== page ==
Publications by authors named "Irina O Petruseva"

8 Publications

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Double-Stranded DNA Fragments Bearing Unrepairable Lesions and Their Internalization into Mouse Krebs-2 Carcinoma Cells.

Nucleic Acid Ther 2019 10 13;29(5):278-290. Epub 2019 Jun 13.

Laboratory of Induced Cell Processes, Institute of Cytology and Genetics, Siberian Branch of the Russian Academy of Sciences, Novosibirsk, Russia.

Murine Krebs-2 tumor-initiating stem cells are known to natively internalize extracellular double-stranded DNA fragments. Being internalized, these fragments interfere in the repair of chemically induced interstrand cross-links. In the current investigation, 756 bp polymerase chain reaction (PCR) product containing bulky photoreactive dC adduct was used as extracellular DNA. This adduct was shown to inhibit the cellular system of nucleotide excision repair while being resistant to excision by this DNA repair system. The basic parameters for this DNA probe internalization by the murine Krebs-2 tumor cells were characterized. Being incubated under regular conditions (60 min, 24°C, 500 μL of the incubation medium, in the dark), 0.35% ± 0.18% of the Krebs-2 ascites cells were shown to natively internalize modified DNA. The saturating amount of the modified DNA was detected to be 0.37 μg per 10 cells. For the similar unmodified DNA fragments, this ratio is 0.73 μg per 10 cells. Krebs-2 tumor cells were shown to be saturated internalizing either (190 ± 40) × 10 molecules of modified DNA or (1,000 ± 100) × 10 molecules of native DNA. On internalization, the fragments of DNA undergo partial and nonuniform hydrolysis of 3' ends followed by circularization. The degree of hydrolysis, assessed by sequencing of several clones with the insertion of specific PCR product, was 30-60 nucleotides.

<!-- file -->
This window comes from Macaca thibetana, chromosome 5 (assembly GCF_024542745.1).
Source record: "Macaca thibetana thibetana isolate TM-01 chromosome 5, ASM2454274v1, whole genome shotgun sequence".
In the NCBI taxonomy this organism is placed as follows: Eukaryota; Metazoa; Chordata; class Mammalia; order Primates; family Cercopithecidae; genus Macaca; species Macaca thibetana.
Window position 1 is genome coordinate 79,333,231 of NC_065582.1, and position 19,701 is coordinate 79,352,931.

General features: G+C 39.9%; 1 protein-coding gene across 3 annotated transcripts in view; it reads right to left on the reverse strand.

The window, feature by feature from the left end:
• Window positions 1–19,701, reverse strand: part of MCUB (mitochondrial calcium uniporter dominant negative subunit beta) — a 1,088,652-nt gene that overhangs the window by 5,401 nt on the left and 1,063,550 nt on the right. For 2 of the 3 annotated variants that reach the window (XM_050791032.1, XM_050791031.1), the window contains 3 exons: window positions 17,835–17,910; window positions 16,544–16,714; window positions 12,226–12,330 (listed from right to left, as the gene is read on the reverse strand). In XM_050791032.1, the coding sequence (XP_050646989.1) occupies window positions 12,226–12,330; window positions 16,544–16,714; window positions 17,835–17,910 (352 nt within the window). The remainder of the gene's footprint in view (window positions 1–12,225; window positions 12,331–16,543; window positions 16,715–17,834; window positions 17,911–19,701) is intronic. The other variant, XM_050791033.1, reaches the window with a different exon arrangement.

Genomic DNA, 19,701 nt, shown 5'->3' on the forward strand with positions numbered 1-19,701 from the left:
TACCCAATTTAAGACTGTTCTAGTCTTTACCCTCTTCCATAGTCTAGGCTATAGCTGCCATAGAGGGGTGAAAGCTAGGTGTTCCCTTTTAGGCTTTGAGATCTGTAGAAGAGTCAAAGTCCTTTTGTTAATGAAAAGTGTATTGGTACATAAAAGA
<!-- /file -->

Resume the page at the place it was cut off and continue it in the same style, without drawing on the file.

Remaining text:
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http://dx.doi.org/10.1089/nat.2019.0786DOI Listing
October 2019

Structural basis for the recognition and processing of DNA containing bulky lesions by the mammalian nucleotide excision repair system.

DNA Repair (Amst) 2018 01 2;61:86-98. Epub 2017 Nov 2.

Institute of Chemical Biology and Fundamental Medicine, Siberian Branch of the Russian Academy of Sciences, Novosibirsk 630090, Russia; Novosibirsk State University, Ministry of Education and Science of the Russian Federation, Novosibirsk 630090, Russia; Altai State University, Ministry of Education and Science of the Russian Federation, Barnaul 656049, Russia. Electronic address: